New Jersey Overtime, Wage & Hour Lawyers
Our nation so richly endowed with natural resources and with a capable and industrious population should be able to devise ways and means of insuring to all our able-bodied working men and women a fair day's pay for a fair day's work.
[Message from Franklin D. Roosevelt to the Congress (May 24, 1937)]
The Fair Labor Standards Act. The Fair Labor Standards Act (“FLSA”) was passed in 1938, with the support of President Franklin D. Roosevelt, in response to employee abuses prevalent during the Great Depression. It introduced the 40 hour work week, established a national minimum wage, and provided for time-and-a -half pay for overtime. It remains in effect today. The FLSA permits employees to sue their employers for underpaid wages, liquidated damages equaling the amount of the underpayment (double damages) and attorney’s fees for violations.
The FLSA applies to most employers, but not all of them. Generally, the FLSA applies to employers engaged in interstate commerce. However the interstate commerce test is a broad one, including employers who produce goods for interstate commerce, or those who handle, sell, or work on goods or materials that have been moved in or produced for interstate commerce. For most employers, a test of not less than $500,000 in annual dollar volume of business applies (i.e., the Act does not cover enterprises with less than this amount of business). It also applies to hospitals and most inpatient healthcare facilities, schools, colleges and government agencies regardless of whether they engage in interstate commerce. For employees of the few employers not covered by the FLSA, New Jersey wage and hour law offers parallel protection.
Minimum Wage. With certain exceptions, The FLSA requires that employers pay non-exempt employees a minimum hourly wage. The federal minimum wage is $7.25 per hour. However, New Jersey has a higher minimum wage, currently $8.38 per hour, which New Jersey employers must pay.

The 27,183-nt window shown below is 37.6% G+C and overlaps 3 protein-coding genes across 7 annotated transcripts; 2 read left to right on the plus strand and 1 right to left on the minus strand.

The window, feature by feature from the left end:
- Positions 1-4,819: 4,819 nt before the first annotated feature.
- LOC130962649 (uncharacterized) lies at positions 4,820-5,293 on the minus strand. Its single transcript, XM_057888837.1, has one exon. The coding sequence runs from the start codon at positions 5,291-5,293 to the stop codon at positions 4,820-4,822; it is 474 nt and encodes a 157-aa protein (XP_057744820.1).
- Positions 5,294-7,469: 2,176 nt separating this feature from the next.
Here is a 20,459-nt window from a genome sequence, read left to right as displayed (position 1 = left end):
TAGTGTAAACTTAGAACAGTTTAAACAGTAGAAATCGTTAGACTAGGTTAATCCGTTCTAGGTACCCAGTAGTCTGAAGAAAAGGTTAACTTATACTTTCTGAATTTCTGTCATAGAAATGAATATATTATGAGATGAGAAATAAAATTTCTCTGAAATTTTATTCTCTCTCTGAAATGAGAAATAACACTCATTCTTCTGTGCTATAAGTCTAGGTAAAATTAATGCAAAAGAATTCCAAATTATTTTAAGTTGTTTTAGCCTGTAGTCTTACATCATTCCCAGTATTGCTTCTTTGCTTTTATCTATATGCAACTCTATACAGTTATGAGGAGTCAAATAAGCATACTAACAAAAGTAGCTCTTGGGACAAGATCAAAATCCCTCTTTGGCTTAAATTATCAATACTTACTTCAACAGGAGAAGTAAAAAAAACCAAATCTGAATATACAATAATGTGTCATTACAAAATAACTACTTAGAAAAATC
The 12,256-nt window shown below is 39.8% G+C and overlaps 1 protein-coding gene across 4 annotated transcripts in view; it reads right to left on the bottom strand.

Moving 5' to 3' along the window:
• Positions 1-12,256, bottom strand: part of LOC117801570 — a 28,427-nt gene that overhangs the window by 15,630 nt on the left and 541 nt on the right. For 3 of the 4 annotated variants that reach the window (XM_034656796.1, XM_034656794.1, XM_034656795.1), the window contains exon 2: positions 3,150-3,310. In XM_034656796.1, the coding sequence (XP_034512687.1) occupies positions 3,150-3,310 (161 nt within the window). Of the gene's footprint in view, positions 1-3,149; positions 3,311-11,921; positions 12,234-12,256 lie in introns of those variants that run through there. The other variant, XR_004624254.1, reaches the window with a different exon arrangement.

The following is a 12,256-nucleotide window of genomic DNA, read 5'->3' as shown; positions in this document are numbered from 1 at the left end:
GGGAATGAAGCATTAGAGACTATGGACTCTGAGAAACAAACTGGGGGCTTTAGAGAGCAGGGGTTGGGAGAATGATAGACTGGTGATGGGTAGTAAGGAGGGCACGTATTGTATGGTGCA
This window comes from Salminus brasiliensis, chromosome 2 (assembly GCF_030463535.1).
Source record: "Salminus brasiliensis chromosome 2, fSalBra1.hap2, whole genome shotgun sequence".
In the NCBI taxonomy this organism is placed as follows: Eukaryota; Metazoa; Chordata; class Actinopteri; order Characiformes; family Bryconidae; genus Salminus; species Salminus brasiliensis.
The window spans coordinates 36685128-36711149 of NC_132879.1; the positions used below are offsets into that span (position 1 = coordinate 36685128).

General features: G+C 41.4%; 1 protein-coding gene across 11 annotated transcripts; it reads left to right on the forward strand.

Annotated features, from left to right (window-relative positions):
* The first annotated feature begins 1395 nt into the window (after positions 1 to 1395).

However, the minimum wage does not apply to all types of employees. For example, waiters, or other employees who typically receive tips from customers are partly exempt from the minimum-wage requirement. Employers of “tipped” employees meaning employees that receive at least $30 per month in tips, may claim a “tip credit” towards its minimum wage obligation. Nonetheless, employers of tipped employees must still pay a minimum of $2.13 per hour by paycheck, and if an employee’s combined wages and tips do not equal the federal minimum wage, the employer is required to make up the difference.
Overtime. Unless exempted, the FLSA requires that employees receive overtime pay at a rate not less than time-and-one-half of their regular pay rates for hours worked in excess of 40 hours in any work week. For example if an employee’s regular pay rate is $10 per hour he or she must be paid at least $15 per hour for overtime. Note however that a “work week” under the FLSA does not necessarily begin and end on a Monday. An employer may define a workweek that begins on any day at any hour. However, averaging of hours for two or more weeks is not permitted.
Hours Counted as Working Time. One way employers frequently violate the FLSA is by not paying employees for all the hours they worked. The FLSA covers all the hours an employee works, even if they were not requested or required by the employer. For example, if an employee voluntarily stays after regular work hours, even if she was not required or even asked to stay, she has to be compensated for those hours, and if appropriate, paid overtime. Other time counted as work time for the FLSA may include waiting time, such as where an employee is required to be at work but is waiting for an assignment; on call time, where the employee is required to be on the employer’s premises or otherwise has their freedom significantly restricted; or short rest or meal breaks of twenty minutes or less.
Misclassification/Exemption Abuse. Another way that employers frequently violate the FLSA is by misclassifying employees as exempt. There are numerous classes of employees to whom the FLSA does not apply. Among the exempted employees are “executive,” “administrative,” and “professional” employees. Employers may misclassify employees as being executive, administrative or professional in order to avoid paying them overtime. However, an employer cannot avoid paying overtime by simply giving an employee an exempted title. It is the nature of the job that matters, not its name.
Firstly, to qualify for the executive, administrative or professional exemptions an employee must be paid on a salary basis at least $455 per week (equivalent to $23,660 per year).
Other ways employers may misclassify employees in an attempt to avoid the requirements of the FLSA include calling them interns or independent contractors when they are really garden variety employees.
How We Can Help. If you believe that your employer is not paying you minimum wage, not paying you for all the hours you work, or not paying you overtime, we can help. At Lawrence & Gerges we believe that a fair day’s pay for a fair day’s work is a core American value, and we have more than 20 years of employment law experience and the trial skills to represent you all the way from initial investigation through settlement or trial. We offer free consultations, and if you are comfortable with us, and we believe in your case, we offer contingent fee retainers, meaning you do not need to pay us up front, and we will only get paid if we recover money for you.